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Tracing the postdigital: Approaches and parameters of postdigital research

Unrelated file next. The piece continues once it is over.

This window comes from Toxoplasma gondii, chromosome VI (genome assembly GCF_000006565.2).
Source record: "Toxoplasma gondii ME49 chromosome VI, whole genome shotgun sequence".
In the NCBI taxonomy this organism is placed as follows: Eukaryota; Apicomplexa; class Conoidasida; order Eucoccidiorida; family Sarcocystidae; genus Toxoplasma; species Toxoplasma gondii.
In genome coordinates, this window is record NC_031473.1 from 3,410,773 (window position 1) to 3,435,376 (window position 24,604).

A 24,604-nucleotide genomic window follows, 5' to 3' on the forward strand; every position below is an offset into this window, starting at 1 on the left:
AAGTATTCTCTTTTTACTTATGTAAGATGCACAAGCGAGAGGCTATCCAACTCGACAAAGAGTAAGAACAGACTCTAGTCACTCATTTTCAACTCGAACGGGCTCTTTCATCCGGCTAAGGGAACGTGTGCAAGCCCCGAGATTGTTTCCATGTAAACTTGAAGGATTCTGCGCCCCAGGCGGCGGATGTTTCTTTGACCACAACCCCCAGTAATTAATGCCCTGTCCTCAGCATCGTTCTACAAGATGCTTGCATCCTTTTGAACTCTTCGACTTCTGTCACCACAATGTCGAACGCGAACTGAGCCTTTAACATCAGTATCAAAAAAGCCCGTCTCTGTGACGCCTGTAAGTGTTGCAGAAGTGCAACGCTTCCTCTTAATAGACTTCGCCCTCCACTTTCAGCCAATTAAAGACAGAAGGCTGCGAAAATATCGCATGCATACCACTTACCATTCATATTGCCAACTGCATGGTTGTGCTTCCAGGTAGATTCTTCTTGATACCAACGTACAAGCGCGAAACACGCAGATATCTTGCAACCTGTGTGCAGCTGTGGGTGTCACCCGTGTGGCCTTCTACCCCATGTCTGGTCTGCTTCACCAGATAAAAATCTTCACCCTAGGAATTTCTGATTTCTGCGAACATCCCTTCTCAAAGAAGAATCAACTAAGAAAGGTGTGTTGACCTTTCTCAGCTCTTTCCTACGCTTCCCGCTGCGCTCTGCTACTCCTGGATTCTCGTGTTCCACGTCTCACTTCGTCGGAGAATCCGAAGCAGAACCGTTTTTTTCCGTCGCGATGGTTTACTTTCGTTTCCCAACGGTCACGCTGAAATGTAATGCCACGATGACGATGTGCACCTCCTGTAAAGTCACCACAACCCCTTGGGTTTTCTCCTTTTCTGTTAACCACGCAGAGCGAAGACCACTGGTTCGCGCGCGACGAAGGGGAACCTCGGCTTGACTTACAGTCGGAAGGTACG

The launch of Postdigital Science and Education helped generate a burst of new scholarship about this emerging turn in educational research and theory. Yet, what it means to do postdigital research remains obscure to many. Ongoing debates around definitions, combined with the complexity of analysing digital activity within rich contexts that are also social, material, political, economic, and so on, make it challenging to understand what postdigital research is without already having done some. Meanings of the postdigital emerge from within the processes of postdigital research. Further, while some individual contributions to postdigital research may be grounded in particular disciplines, the postdigital perspective also benefits from interdisciplinary and transdisciplinary knowledge. All of this points to a need for flexibility, and principled, rather than prescriptive, research and scholarship practices. It situates postdigital research in the tradition of compositional and inventive research approaches, and this paper traces that relationship. This paper is co-authored by teachers and students of a pilot course within the postgraduate Education Futures programme at the Edinburgh Futures Institute at the University of Edinburgh. The course, Postdigital Society, introduced students to postdigital theory while they simultaneously produced exploratory postdigital analyses of technology-related topics (e.g. an Alexa EchoDot, employee monitoring software, the technological configuration of the course). Rather than starting with pre-set methods, students collaboratively identified, developed and combined methods through trial-and-error and dialogue. Through this, we discussed what makes an analysis “postdigital”, and played with creative ways of tracing the relations between digital and non-digital. We draw on our experiences of the course (including verbal and online discussions, work produced for assignments, and teacher and peer reviews of that work) in combination with literature on methods and postdigital and related approaches, to distil some key methodological and ethical considerations for postdigital research. We ask how postdigital research connects to, and is distinct from, other approaches that understand technology as entangled with the social and material (e.g. sociomaterial, complexity, philosophy of technology), and from other “post” traditions (e.g. post-modernism, post-feminism, or post-humanism). We then ask what constitutes quality in this kind of research; and what principles might inform future postdigital research.